Not much technical detail. Just the basics of constructing a compost pile.
Collect enough material to create a one cubic-yard pile. The material should be the right proportions to approximate a 30:1 carbon-to-nitrogen ratio. For help determining a compost mix try our Compost Mix Calculator.
Chop or shred any coarse materials to increase their surface area.
Start the pile with a 4- to 6-inch layer of high-carbon material (high C:N ratio).This would be material such as straw, paper, leaves or wood chips.
Add a 4- to 6-inch layer of high-nitrogen material (low C:N ratio). Animal manure is generally high in nitrogen.
Vegetative kitchen wastes should be added in this layer. If very high-nitrogen materials, such as grass clippings, are used, layers less than 4 inches thick may be appropriate.
If food wastes are added, an additional thin layer of soil, sawdust, leaves, straw, or compost should be added to absorb odors.
Consider the porosity of the mixture. If dense materials, such as manure or wet leaves, are used, wood chips, straw, or other dry, bulky material should be added to improve the porosity. The thickness of the layers will depend on the C:N ratio of the materials being used.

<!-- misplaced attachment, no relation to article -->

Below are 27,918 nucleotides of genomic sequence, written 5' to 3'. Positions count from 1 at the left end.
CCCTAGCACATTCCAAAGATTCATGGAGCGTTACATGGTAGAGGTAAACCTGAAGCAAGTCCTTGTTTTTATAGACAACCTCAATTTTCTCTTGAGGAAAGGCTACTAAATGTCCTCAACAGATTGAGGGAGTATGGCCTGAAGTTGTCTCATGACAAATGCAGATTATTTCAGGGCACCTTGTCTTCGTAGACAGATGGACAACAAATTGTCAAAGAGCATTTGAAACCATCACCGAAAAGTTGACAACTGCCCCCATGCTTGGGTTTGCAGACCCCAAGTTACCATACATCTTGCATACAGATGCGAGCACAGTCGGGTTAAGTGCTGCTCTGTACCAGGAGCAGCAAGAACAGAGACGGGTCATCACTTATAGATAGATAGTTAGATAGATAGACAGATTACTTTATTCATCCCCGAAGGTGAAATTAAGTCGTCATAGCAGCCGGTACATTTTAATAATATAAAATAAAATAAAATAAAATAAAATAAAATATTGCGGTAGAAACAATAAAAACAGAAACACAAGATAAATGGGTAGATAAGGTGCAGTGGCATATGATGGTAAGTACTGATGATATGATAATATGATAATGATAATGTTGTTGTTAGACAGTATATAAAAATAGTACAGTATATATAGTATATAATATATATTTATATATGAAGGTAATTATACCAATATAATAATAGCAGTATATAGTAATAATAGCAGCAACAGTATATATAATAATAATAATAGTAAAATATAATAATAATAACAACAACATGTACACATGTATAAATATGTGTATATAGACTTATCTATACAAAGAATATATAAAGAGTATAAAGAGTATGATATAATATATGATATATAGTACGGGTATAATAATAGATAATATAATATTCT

Mix the high carbon and high nitrogen layers.
You may find it easier to mix the materials in a wheel barrow before putting them in your compost bin. The reason for building the compost pile in layers is that it is easier to get a good mix and even distribution of moisture in each layer than it is to attempt to mix the entire pile all at once.
Conduct a squeeze test to gauge the moisture content of the compost.
Add water to freshly mixed compost until squeezing a handful will yield one or two drops of water. Adding too much water may leach out nutrients.
Continue alternating and mixing layers until the pile is three or four feet high.
That should do it.
In about a week the pile should reach a temperature around 110 degrees Fahrenheit and should be turned or mixed with an aerator tool. For more information on maintaining your compost pile take a look at the Composting Livestock Manure Information.